Climax in Lake County, Colorado — The American Mountains (Southwest)
Water Treatment Protects Downstream Users
Nearly a century of mining at Climax included the placement of nearly half a billion tons of tailings in the Ten Mile Creek drainage. Climax Molybdenum Company has spent tens of millions of dollars to develop a state-of-the-art treatment operation that has improved water quality to a point where anglers are regularly seen catching fish along the Ten Mile's banks.
A lime-precipitation process is used to treat mine wastewater in the tailings ponds. Ten Mile Creek is the only stream significantly affected by mining, even though the headwaters of both the Arkansas and Eagle rivers lie on Fremont Pass. The acidic mine water contains heavy metals like zinc and manganese. Treatment with lime causes the metals to precipitate into a solid form so they don't run downstream.
Colorado Highway 91 has been moved five times, at Climax expense, to expand the tailings ponds. Tens of thousands
Erected by Climax Molybdenum Company & the Federal Highway Administration.
Location. 39° 22.039′ N, 106° 11.318′ W. Marker is in Climax, Colorado, in Lake County. Marker can be reached from Colorado Route 91 11 miles south of Interstate 70, on the right when traveling south. Marker is located on the west side of Colorado Highway 91, at the summit of Fremont Pass, directly across from the Climax Molybdenum Mine, within a small park containing historical markers and mining exhibits. Touch for map. Marker is in this post office area: Climax CO 80429, United States of America. Touch for directions.
Other nearby markers. At least 8 other markers are within walking distance of this marker. The Highest Compost Pile in the World (here, next to this marker); The Big Shot (a few steps from this marker); Skiing on Top of the World (a few steps from this marker); More Than Just a Mine (a few steps from this marker); Top Secret (a few steps from this marker); Welcome to Climax! (within shouting distance of this marker); Climax (within shouting distance of this marker); Life on the High Line (within shouting distance of this marker). Touch for a list and map of all markers in Climax.
More about this marker. Marker is a large composite plaque, mounted on a large boulder.
Related markers. Click here for a list of markers that are related to this marker. Climax Historical Park
Also see . . .
1. Environmental impact apparent on Fremont Pass. Since the late 1870s, miners have worked the area. The Climax Molybdenum Mine located here was once the world’s leading producer of molybdenum, accounting for 75 percent of the world’s supply. Below the pass, in the Ten Mile Valley, you can see the waste from 400 million tons of molybdenite ore that have been mined from this area. About 99 percent of the mined material is not used, and it now fills three huge tailings ponds. (Submitted on September 2, 2018, by Cosmos Mariner of Cape Canaveral, Florida.)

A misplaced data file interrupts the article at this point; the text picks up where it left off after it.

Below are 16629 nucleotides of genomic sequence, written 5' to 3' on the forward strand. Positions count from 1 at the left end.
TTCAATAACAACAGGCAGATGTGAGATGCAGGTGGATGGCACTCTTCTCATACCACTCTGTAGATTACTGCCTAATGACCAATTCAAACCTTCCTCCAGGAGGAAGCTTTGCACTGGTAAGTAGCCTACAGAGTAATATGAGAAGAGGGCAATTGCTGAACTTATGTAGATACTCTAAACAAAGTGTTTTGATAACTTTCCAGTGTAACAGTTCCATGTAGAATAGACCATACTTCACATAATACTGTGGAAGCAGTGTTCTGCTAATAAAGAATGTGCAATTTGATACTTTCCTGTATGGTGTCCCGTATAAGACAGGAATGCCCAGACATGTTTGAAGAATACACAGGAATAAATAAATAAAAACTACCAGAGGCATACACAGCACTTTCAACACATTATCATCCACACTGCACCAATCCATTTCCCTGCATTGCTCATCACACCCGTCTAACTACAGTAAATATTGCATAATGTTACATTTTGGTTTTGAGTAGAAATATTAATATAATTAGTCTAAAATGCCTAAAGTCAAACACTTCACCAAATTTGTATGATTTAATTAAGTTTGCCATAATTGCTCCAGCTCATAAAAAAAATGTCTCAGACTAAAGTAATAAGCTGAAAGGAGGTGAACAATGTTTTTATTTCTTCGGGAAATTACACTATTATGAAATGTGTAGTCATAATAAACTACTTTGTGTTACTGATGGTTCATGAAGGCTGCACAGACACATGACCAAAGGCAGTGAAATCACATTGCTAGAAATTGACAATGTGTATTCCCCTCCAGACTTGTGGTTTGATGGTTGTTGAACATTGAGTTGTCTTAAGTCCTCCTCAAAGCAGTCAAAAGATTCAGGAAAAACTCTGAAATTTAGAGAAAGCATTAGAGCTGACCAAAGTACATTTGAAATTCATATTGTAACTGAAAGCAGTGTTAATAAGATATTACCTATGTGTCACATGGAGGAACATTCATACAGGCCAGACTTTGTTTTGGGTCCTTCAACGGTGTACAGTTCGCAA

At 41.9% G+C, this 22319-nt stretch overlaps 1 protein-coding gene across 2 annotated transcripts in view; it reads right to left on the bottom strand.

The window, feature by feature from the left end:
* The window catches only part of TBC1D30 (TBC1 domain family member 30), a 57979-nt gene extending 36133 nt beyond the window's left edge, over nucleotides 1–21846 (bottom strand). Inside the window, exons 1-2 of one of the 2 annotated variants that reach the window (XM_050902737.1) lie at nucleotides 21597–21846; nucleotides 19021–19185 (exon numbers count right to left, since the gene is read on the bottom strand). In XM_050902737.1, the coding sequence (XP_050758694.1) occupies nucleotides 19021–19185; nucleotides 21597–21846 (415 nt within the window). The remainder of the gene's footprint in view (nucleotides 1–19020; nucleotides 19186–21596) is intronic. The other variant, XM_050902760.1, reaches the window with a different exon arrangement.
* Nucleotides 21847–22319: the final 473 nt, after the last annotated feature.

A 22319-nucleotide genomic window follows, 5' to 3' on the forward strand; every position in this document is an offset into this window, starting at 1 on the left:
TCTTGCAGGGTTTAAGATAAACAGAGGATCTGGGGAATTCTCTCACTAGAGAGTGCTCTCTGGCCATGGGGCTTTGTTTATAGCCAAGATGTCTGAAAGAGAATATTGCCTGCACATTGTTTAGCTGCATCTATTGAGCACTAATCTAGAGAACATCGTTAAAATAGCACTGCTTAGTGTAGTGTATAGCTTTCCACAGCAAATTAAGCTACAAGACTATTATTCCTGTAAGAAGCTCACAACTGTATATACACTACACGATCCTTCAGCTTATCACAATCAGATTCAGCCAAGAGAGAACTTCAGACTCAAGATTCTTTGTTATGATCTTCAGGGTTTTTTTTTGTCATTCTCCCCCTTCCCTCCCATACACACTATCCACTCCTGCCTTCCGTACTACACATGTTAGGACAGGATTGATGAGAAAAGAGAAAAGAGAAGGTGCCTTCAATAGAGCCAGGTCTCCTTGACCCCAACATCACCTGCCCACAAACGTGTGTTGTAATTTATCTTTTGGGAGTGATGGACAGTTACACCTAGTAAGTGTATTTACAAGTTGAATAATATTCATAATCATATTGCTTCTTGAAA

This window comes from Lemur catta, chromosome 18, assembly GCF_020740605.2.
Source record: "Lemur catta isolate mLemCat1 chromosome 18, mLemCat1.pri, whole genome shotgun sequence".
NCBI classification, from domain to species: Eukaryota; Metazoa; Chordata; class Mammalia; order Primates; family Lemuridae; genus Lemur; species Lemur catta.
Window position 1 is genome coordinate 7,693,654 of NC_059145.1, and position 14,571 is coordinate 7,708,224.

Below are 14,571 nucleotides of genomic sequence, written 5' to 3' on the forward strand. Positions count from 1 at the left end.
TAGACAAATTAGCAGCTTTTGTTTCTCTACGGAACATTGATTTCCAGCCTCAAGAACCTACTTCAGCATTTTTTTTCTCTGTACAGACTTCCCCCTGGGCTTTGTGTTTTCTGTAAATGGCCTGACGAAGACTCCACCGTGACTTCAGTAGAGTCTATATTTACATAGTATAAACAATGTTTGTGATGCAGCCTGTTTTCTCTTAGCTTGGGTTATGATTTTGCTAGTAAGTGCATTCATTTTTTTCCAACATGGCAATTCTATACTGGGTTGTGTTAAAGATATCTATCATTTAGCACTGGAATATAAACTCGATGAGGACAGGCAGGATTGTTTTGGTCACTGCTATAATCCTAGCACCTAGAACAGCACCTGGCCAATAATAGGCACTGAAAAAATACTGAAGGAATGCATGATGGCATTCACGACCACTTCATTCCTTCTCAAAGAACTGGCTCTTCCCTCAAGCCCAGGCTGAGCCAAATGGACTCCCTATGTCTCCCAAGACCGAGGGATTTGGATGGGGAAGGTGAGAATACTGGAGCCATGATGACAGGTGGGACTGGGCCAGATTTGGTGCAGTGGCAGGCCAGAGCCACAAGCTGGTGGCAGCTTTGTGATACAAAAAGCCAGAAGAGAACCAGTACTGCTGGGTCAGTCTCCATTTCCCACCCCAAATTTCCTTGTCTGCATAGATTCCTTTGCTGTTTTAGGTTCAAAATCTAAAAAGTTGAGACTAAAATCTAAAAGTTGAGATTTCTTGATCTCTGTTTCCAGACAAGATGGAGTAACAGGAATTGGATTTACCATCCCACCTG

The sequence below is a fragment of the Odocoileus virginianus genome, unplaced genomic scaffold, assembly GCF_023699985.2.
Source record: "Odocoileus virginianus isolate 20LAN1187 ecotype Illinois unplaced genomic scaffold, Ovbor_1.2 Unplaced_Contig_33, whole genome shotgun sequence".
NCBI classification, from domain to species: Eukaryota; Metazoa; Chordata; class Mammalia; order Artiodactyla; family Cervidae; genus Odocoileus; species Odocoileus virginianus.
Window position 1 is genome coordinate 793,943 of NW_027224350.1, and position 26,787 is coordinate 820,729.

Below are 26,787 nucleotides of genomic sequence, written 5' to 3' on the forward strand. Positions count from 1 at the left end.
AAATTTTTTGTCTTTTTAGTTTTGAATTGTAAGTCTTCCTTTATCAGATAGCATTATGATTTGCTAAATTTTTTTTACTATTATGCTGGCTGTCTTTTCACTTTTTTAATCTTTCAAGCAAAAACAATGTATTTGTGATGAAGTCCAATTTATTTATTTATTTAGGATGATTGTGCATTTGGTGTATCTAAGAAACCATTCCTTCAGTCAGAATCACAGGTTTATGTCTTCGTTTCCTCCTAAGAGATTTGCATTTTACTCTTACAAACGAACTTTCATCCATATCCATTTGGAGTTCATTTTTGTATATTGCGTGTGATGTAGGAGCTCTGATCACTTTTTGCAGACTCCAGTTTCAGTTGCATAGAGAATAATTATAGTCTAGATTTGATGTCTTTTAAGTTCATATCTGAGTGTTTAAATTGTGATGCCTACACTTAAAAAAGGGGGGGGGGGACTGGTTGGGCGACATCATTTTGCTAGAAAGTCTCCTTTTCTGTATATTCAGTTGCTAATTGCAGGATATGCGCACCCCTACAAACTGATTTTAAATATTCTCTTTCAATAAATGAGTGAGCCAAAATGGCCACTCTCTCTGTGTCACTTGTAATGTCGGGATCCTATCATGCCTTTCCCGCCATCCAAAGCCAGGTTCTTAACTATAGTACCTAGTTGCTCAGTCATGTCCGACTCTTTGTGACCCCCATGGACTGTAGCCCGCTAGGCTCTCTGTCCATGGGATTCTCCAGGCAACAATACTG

2. Climax mine. The prospector Charles Senter discovered and claimed the outcropping of molybdenite (molybdenum sulfide) veins in 1879, during the Leadville, Colorado Silver Boom, but he had no idea what the mineral he found was. Senter quickly determined that the rock contained no gold or silver, but he kept the claims anyway. The following year he settled down to live with his Ute Indian wife in a cabin a few miles north, and he made a living working a nearby gold placer. Each year he faithfully did the assessment work required to keep his lode claims, convinced that his mystery mineral must be worth something and in 1918 Senter finally received $40,000 for his mining claims and "settled into a comfortable retirement in Denver." (Submitted on September 2, 2018, by Cosmos Mariner of Cape Canaveral, Florida.)
3. Climax Molybdenum:Tailings and Water Management. The continuing legacy of excellence in environmental stewardship by Climax Molybdenum Co. was celebrated in August 2014 with the unveiling of a $200 million water treatment plant at the Climax operations in Colorado. Climax completed construction of the Climax Mine Water Treatment Plant to replace the Mayflower Pond as Stage 2 metals removal. Extensive safety and environmental controls have been built in to the plant to assure compliance with state and federal discharge requirements. The treated water is discharged into Ten Mile Creek which flows into local fisheries and recreation areas. (Submitted on September 2, 2018, by Cosmos Mariner of Cape Canaveral, Florida.)
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Credits. This page was last revised on September 8, 2018. This page originally submitted on September 1, 2018, by Cosmos Mariner of Cape Canaveral, Florida. This page has been viewed 96 times since then and 7 times this year. Photos: 1, 2, 3, 4, 5, 6. submitted on September 2, 2018, by Cosmos Mariner of Cape Canaveral, Florida. • Andrew Ruppenstein was the editor who published this page.